The first Earth Day is the most famous little-known event in modern American history. Because we still pay ritual homage to the planet every April 22, everyone knows something about Earth Day. Some people may also know that Earth Day 1970 made the environmental movement a major force in American political life. But no one has told the whole story before.
The story of the first Earth Day is inspiring: it had a power, a freshness, and a seriousness of purpose that are difficult to imagine today. Earth Day 1970 created an entire green generation. Thousands of Earth Day organizers and participants decided to devote their lives to the environmental cause. Earth Day 1970 helped to build a lasting eco-infrastructure—lobbying organizations, environmental beats at newspapers, environmental-studies programs, ecology sections in bookstores, community ecology centers.
In The Genius of Earth Day, the prizewinning historian Adam Rome offers a compelling account of the rise of the environmental movement. Drawing on his experience as a journalist as well as his expertise as a scholar, he explains why the first Earth Day was so powerful, bringing one of the greatest political events of the twentieth century to life.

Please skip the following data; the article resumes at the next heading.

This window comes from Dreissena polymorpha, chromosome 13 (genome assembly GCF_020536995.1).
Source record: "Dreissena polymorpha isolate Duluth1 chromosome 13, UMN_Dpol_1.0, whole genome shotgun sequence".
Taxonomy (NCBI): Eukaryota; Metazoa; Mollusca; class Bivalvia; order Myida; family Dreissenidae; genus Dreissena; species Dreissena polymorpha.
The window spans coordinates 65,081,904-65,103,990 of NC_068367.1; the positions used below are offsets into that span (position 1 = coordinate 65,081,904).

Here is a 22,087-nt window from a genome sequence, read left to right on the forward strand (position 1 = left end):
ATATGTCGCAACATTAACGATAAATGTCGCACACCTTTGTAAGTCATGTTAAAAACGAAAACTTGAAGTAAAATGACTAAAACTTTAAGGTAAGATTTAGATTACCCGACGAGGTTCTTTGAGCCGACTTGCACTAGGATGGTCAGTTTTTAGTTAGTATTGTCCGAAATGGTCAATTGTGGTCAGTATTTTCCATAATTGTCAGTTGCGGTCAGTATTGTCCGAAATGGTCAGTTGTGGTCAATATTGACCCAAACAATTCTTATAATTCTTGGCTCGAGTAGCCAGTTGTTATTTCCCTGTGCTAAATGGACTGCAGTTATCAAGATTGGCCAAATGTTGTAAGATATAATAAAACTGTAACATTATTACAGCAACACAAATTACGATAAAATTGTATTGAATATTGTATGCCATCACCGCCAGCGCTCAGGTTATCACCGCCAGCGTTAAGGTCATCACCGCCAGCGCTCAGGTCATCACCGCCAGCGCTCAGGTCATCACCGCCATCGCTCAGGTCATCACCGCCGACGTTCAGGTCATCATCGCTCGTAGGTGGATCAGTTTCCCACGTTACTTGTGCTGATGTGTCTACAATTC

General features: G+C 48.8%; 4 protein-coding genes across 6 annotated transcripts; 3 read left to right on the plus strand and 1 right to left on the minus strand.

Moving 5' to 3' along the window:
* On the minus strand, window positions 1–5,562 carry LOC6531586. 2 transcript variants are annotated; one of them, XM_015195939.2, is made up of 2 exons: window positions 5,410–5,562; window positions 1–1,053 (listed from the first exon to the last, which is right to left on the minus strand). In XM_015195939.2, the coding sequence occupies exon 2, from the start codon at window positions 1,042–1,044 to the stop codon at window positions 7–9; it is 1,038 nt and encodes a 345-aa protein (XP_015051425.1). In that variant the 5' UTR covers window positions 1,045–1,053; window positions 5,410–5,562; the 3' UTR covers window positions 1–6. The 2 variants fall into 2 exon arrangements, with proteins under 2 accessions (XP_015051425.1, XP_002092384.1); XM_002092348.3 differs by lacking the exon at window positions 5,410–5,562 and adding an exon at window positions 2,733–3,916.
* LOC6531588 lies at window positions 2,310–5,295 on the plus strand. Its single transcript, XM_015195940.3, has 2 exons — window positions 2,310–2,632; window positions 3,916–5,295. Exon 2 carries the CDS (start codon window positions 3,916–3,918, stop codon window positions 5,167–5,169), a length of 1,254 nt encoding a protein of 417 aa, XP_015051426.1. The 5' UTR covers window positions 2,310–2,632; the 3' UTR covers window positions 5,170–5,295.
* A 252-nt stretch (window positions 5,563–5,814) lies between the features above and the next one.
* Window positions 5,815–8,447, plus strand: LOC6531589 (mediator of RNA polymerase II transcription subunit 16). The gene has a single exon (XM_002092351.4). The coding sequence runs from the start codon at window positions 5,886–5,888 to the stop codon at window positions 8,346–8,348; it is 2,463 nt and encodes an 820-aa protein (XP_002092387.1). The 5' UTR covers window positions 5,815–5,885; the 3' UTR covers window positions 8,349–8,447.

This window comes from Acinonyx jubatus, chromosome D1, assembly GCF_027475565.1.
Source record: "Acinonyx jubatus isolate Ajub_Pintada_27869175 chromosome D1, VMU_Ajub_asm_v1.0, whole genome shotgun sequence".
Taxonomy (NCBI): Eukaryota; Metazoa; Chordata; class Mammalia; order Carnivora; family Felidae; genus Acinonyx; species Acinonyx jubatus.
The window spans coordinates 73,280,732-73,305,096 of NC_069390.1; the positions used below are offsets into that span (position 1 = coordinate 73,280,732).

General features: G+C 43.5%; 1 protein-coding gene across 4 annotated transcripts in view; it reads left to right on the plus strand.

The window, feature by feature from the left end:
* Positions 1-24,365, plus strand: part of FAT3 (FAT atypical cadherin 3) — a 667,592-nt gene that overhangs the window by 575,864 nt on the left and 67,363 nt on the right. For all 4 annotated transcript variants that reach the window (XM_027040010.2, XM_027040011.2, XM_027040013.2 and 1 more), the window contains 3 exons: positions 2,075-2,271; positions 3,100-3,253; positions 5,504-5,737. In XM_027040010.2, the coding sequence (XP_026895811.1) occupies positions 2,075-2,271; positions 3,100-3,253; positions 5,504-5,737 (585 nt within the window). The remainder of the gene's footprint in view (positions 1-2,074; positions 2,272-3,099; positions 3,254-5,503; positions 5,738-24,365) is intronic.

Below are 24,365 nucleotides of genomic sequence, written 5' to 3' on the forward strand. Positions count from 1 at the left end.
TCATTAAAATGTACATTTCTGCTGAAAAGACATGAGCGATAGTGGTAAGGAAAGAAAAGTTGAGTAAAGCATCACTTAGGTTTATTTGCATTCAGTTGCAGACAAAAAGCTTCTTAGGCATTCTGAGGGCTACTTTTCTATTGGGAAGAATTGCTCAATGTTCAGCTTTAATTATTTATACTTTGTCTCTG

Rome (The Bulldozer in the Countryside) digs deep into collections of articles and ephemera, and shows how Senator Gaylord Nelson's simple idea for a nationwide teach-in about the environment grew into "an educational experience as well as a political demonstration." Manifesting in the form of over 12,000 local events, the teach-in catalyzed a limited effort by disparate environmental groups into a powerful movement that engaged politicians, youth, the media, the educational system, and everyday people in an explosion of interest and activity around protecting the Earth. Working from the thesis that the lack of centralized agenda-setting for Earth Day allowed for a wide range of manifestations, Rome profiles several of the diverse individual organizers, events, and speakers involved in the first Earth Day. He then follows the impact of these events by citing the rise of lobbying organizations like the League of Conservation Voters, new legislation on environmental responsibility like the Clean Air Act, increasing media coverage of ecology, and the creation of a generation of environmental activists directly linked to Nelson's teach-in. This detailed history gives credit where credit is due, jumping off from the seminal event to chronicle the growing concern for industry accountability and the link between individual behavior and ecological health.